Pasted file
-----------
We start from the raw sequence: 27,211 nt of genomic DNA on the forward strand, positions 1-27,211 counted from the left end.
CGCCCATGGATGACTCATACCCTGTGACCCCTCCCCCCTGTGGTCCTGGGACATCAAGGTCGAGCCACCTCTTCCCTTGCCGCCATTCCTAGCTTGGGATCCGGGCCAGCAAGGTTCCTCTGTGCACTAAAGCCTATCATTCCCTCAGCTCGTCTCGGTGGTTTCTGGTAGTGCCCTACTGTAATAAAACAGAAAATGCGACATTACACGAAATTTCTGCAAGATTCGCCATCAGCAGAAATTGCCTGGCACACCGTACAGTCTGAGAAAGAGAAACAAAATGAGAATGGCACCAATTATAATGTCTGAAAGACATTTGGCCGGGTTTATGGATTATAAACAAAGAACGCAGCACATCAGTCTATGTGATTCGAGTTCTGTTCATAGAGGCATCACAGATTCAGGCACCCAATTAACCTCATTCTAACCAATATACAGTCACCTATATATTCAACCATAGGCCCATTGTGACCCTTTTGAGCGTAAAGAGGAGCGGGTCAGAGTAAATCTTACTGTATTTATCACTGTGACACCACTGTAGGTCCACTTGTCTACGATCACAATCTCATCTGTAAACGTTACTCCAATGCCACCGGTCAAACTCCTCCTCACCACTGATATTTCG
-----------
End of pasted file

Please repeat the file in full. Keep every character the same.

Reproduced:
We start from the raw sequence: 27,211 nt of genomic DNA on the forward strand, positions 1-27,211 counted from the left end.
CGCCCATGGATGACTCATACCCTGTGACCCCTCCCCCCTGTGGTCCTGGGACATCAAGGTCGAGCCACCTCTTCCCTTGCCGCCATTCCTAGCTTGGGATCCGGGCCAGCAAGGTTCCTCTGTGCACTAAAGCCTATCATTCCCTCAGCTCGTCTCGGTGGTTTCTGGTAGTGCCCTACTGTAATAAAACAGAAAATGCGACATTACACGAAATTTCTGCAAGATTCGCCATCAGCAGAAATTGCCTGGCACACCGTACAGTCTGAGAAAGAGAAACAAAATGAGAATGGCACCAATTATAATGTCTGAAAGACATTTGGCCGGGTTTATGGATTATAAACAAAGAACGCAGCACATCAGTCTATGTGATTCGAGTTCTGTTCATAGAGGCATCACAGATTCAGGCACCCAATTAACCTCATTCTAACCAATATACAGTCACCTATATATTCAACCATAGGCCCATTGTGACCCTTTTGAGCGTAAAGAGGAGCGGGTCAGAGTAAATCTTACTGTATTTATCACTGTGACACCACTGTAGGTCCACTTGTCTACGATCACAATCTCATCTGTAAACGTTACTCCAATGCCACCGGTCAAACTCCTCCTCACCACTGATATTTCG